- Scott Z. Burns
- Run Time
- 1 hour and 59 minutes
VP Content Ratings
- Sex & Nudity
- Star Rating
He reveals deep and hidden things; he knows what is in the darkness, and light dwells with him.
He said to them, “Is a lamp brought in to be put under the bushel basket, or under the bed, and not on the lamp stand? For there is nothing hidden, except to be disclosed; nor is anything secret, except to come to light. Let anyone with ears to hear listen!”
There are times when those who love truth and justice weep for their country. Such a time is covered by writer/director Scott Z. Burns’ political thriller that unfolds like a relentless legal brief. It is the story of Daniel J. Jones (Adam Driver), a member of the staff of California’s Senator Dianne Feinstein (Annette Bening). As head of the U.S. Senate Intelligence Committee, she charges Jones to lead the 2014 probe of the CIA’s Detention and Interrogation Program, created in the aftermath of 9/11 and, sadly, promoted during the Bush administration. Note the name of the program, bearing out George Orwell’s observation in his famous essay “Politics and the English Language” that governments resort to euphemisms to cover up the truth of its deeds—the resulting report, after five years of intense effort, was referred to as “The Torture Report.”
This is an important film that every American should see, and especially because its subtheme of the executive branch of government trying to override the legislative branch is as relevant as today’s Washington headlines.
Jones is depicted as dogged in his determination, first to discover the truth—he and his small crew will sift through over six million CIA documents—and then to get that truth to the public when the CIA, having destroyed the tapes of its “interrogations,” uses all of its allies to suppress the report. One person tells him late in the film, “They asked you to build a boat, but they had no intention of sailing it.” There are times when the film resembles All the President’s Men, including Deep Throat-like encounters with a CIA medical officer Raymond Nathan (Tim Blake Nelson) and a New York Times national security reporter (Matthew Rhys).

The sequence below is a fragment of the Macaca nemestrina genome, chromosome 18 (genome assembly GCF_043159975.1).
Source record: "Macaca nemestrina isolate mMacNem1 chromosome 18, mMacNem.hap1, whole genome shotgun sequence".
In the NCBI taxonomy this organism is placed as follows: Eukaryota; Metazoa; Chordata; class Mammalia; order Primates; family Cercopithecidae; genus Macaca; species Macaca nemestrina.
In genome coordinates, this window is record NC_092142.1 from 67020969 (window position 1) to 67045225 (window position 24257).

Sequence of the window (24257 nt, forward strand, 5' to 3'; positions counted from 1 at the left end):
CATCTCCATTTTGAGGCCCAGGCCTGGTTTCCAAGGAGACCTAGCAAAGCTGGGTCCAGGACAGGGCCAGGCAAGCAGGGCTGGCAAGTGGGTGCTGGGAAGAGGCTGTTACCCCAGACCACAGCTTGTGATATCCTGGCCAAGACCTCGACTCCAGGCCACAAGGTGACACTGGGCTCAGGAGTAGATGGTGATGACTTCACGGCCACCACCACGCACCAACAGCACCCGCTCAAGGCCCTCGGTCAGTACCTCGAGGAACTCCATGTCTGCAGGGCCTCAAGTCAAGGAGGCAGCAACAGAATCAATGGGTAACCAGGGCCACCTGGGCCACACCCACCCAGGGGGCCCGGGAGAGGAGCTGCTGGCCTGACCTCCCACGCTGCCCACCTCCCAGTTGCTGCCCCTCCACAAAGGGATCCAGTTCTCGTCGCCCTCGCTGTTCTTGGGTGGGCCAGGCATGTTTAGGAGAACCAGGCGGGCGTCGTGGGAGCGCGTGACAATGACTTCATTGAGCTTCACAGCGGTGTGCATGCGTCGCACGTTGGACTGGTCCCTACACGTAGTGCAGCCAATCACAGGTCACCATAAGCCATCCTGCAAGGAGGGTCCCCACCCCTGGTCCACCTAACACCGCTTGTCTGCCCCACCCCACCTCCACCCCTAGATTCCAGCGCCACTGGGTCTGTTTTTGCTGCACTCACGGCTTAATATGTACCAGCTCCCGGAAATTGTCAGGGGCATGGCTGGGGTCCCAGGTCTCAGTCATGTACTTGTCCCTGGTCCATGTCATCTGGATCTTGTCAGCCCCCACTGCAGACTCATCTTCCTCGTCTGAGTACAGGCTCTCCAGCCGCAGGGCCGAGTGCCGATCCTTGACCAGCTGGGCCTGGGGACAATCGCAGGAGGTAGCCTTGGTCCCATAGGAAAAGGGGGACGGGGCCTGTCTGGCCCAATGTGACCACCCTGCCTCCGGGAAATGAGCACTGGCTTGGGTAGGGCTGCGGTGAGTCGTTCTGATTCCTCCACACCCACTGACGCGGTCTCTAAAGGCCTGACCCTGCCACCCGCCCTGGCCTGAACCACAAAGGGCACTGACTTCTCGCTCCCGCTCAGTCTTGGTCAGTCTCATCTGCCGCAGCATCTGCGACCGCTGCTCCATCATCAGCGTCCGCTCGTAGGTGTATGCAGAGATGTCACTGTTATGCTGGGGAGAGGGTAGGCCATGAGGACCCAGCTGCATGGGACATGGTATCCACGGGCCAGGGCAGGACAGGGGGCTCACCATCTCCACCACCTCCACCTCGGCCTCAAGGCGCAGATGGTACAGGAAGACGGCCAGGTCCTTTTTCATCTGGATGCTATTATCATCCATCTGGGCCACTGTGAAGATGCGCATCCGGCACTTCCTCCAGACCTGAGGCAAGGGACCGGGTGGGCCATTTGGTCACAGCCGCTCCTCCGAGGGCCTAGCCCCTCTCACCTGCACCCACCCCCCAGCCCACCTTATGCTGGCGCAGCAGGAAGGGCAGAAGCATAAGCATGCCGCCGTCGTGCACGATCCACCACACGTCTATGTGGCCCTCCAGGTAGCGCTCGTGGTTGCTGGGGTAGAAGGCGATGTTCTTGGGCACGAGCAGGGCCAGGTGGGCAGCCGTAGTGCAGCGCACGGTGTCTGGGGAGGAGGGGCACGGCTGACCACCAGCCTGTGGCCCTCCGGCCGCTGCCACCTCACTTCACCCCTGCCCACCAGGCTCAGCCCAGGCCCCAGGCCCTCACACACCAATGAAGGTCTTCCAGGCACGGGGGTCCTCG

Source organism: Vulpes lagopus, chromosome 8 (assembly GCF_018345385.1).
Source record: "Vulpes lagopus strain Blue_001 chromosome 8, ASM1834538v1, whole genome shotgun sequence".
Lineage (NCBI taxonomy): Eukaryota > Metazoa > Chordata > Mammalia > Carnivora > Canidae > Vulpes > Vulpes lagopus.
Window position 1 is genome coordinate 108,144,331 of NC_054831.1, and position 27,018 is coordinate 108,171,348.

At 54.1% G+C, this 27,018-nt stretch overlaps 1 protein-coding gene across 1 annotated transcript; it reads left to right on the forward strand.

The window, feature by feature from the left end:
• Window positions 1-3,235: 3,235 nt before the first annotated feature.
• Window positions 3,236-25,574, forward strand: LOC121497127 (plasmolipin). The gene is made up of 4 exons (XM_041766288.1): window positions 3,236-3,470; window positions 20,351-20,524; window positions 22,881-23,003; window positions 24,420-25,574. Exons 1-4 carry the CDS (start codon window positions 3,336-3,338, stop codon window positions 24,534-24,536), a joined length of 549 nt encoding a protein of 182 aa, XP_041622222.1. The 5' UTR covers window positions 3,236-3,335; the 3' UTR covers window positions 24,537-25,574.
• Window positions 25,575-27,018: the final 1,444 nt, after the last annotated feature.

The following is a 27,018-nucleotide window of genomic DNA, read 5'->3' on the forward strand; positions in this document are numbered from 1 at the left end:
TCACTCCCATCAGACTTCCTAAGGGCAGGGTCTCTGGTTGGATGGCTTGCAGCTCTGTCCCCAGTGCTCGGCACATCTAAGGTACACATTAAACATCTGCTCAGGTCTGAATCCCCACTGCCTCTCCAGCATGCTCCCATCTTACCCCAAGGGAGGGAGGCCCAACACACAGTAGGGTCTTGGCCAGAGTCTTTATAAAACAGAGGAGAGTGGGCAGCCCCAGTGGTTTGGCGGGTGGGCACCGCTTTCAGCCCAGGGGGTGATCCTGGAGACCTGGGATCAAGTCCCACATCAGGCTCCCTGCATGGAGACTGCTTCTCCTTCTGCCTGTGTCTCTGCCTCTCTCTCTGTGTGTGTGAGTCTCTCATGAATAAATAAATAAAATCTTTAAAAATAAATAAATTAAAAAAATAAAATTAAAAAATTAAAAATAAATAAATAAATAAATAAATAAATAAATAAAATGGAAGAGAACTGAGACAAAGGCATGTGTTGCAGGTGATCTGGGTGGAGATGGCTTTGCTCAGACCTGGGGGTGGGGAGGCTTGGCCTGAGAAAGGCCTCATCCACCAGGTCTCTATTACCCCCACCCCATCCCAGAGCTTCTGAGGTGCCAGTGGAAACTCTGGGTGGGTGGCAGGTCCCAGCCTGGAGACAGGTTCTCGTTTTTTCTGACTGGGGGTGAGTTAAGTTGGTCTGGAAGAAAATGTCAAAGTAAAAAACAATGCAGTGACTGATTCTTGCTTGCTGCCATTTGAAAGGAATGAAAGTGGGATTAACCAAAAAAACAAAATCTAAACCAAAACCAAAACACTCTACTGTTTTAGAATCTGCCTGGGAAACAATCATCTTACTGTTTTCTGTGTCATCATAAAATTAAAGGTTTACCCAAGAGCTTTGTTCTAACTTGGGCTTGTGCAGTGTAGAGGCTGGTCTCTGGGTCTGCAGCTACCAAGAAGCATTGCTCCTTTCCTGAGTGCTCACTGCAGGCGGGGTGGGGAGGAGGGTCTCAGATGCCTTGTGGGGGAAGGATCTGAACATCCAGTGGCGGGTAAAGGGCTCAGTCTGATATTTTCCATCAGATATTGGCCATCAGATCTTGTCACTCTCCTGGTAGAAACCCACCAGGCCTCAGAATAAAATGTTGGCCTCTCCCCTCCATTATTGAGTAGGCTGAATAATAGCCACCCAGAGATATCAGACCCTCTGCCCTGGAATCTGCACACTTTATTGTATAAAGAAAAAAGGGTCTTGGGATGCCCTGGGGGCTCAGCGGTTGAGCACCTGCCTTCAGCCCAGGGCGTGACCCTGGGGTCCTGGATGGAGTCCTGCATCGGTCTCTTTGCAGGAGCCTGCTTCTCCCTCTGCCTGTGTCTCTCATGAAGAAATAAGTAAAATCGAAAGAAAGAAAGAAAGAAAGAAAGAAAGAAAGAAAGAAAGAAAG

Adam Driver, playing a character so different from his cop in BlacKKlansman and the bus driver/poet in Patterson, is convincing as the sober, obsessed investigator who will not give up, even when one of his disturbed colleagues, tired of toiling away in the dingy basement room assigned them, throws in the towel. He is respectful of his boss, but when the Senator at times, faced with political expediency, wavers in her support, he insists on pushing back against their opponents.
Annette Bening probably will receive a lot of attention for portraying Dianne Feinstein, a politician who wants to get at the truth of what could be regarded as war crimes, yet pulled in another direction by her party, led by President Obama who does not want to be seen as overly partisan by prosecuting members of the previous administration. Knowing full well the upheaval the detailed report could create (it is seven thousand pages!), she hesitates. How can you go against the President and your party?